Comment by “John Stevens” a pseudonym from a well-known fun runner in NSW, or his wife 😉 :  Haven’t read the book, either.  But is it a question of “guts”, as to whether to down tools here, and go physically to where people are struggling, for enormously complex reasons, to live?  (Sorry, I’m not having a good afternoon with words, again).  I think of the problems in the poor areas, in two loose categories – those of geography/climate – drought, poor soil, isolation – just a darned hard slog, on and on for generations.  Then there are the cultural/political/social problems – health, exploitation of people and resources, fighting over tribal and racial issues, -> too many issues to list.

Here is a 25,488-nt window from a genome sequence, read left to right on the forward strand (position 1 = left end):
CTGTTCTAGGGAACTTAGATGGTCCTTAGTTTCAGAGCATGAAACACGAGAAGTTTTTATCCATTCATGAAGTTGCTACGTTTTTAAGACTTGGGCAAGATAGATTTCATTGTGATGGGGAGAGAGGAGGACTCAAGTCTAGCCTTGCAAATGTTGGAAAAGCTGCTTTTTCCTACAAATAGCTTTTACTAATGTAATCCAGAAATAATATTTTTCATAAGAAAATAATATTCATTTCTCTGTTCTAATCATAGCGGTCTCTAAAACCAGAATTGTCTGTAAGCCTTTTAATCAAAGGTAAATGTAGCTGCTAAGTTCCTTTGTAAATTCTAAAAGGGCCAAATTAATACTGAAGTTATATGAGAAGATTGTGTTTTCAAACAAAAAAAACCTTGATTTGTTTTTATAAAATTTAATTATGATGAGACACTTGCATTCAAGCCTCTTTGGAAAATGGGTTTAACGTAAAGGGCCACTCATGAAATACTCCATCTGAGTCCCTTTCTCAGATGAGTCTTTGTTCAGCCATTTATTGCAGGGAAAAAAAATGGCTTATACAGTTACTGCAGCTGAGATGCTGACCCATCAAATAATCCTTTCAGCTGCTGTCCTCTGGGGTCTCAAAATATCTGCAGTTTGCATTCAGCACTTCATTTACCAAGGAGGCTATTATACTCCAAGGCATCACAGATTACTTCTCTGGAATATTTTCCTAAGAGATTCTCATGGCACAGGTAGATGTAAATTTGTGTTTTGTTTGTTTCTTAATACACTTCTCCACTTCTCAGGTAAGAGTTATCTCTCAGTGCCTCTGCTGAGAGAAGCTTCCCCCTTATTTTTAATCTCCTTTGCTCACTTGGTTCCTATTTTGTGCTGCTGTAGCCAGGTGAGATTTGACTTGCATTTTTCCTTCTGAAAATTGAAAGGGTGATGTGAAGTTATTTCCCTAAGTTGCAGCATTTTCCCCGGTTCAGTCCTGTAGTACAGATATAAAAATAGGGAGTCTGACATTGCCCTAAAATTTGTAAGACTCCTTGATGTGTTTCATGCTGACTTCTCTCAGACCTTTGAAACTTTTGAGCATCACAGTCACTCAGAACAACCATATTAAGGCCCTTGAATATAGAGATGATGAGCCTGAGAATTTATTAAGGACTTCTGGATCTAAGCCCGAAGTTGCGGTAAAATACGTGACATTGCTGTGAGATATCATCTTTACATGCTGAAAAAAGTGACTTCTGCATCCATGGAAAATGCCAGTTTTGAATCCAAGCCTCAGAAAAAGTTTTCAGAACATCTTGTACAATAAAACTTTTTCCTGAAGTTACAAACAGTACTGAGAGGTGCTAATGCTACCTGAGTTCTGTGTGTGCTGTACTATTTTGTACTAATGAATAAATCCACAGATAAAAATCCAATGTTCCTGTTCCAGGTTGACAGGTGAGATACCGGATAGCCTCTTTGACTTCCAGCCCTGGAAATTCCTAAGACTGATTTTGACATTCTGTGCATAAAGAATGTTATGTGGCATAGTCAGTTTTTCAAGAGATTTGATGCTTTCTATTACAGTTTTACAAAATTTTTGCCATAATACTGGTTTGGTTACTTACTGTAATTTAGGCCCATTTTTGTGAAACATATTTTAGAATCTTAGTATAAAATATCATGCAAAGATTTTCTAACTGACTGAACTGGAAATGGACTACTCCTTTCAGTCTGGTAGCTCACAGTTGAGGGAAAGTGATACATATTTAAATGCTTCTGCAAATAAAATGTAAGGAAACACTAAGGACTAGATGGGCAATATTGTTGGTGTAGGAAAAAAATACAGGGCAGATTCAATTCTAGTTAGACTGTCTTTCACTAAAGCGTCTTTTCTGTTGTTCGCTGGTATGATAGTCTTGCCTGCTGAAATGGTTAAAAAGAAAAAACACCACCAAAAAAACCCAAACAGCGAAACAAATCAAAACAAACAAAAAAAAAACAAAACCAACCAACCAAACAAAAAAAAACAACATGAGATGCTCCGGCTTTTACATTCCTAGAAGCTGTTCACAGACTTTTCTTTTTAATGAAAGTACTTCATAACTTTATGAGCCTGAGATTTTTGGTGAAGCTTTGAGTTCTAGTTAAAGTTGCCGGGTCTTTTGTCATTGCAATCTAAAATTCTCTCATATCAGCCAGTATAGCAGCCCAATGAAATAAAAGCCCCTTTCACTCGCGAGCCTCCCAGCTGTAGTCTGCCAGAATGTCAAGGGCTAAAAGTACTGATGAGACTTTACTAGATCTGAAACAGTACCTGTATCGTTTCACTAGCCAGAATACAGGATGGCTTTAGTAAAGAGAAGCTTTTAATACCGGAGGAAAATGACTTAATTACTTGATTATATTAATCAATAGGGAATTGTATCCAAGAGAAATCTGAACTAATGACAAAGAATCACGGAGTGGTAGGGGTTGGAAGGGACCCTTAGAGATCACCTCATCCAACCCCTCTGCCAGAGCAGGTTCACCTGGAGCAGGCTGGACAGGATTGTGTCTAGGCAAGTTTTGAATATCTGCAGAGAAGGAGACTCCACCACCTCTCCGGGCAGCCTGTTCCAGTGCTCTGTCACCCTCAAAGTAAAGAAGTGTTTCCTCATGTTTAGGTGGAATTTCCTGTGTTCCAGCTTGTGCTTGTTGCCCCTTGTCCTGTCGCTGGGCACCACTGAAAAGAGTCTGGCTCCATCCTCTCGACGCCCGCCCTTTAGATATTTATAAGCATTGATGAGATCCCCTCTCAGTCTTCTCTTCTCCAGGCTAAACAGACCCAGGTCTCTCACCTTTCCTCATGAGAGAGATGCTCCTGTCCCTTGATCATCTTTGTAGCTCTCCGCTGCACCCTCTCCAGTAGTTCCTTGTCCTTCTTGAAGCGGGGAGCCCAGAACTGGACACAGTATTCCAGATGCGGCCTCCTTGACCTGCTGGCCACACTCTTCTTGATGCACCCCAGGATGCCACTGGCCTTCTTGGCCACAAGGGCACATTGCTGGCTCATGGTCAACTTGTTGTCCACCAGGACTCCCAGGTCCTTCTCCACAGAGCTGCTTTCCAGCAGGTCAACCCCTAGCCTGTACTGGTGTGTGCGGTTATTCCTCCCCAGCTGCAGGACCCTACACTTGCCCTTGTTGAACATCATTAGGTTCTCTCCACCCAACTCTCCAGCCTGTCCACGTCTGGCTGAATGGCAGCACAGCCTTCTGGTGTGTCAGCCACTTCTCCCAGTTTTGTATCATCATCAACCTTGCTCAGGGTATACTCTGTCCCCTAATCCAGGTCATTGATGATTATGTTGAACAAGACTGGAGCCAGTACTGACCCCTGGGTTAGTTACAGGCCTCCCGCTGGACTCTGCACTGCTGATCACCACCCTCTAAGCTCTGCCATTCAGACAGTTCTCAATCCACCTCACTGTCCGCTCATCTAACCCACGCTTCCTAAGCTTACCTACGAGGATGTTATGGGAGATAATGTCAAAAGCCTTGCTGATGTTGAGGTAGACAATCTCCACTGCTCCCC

Anyway, what I’m saying is, seems to me you are in a good position to help, living in a well-resourced nation, with a good education, technology at your fingertips, and relatively speaking, the income to contribute to other people’s lives.  Not to mention the political freedom to act as you choose.  If you leave all that, plus your own children’s upbringing in the mix, to “go” to a poor area, so you can feel you are “there” making a difference, I wonder if that just serves to lessen the juxtaposition of your “wealth” against their poverty?  Yeah, I would agree, there is a need for people with expertise and willingness to live under the hard conditions, to help communities work towards survival, safety and freedom.  And it is satisfying to physically exert an effort towards something you want to see achieved.  But whenever someone is added to the community, the local resources are stretched that bit further.  That is, not all of us who are unhappy about the continuing poverty of 50% of the world’s children, can physically go to them.  Supporting the NGOs with your $ is not as immediate or exciting, but on the ground, maybe it’s a pretty effective contribution after all?  Book review of “Leaving Microsoft” when you are finished it?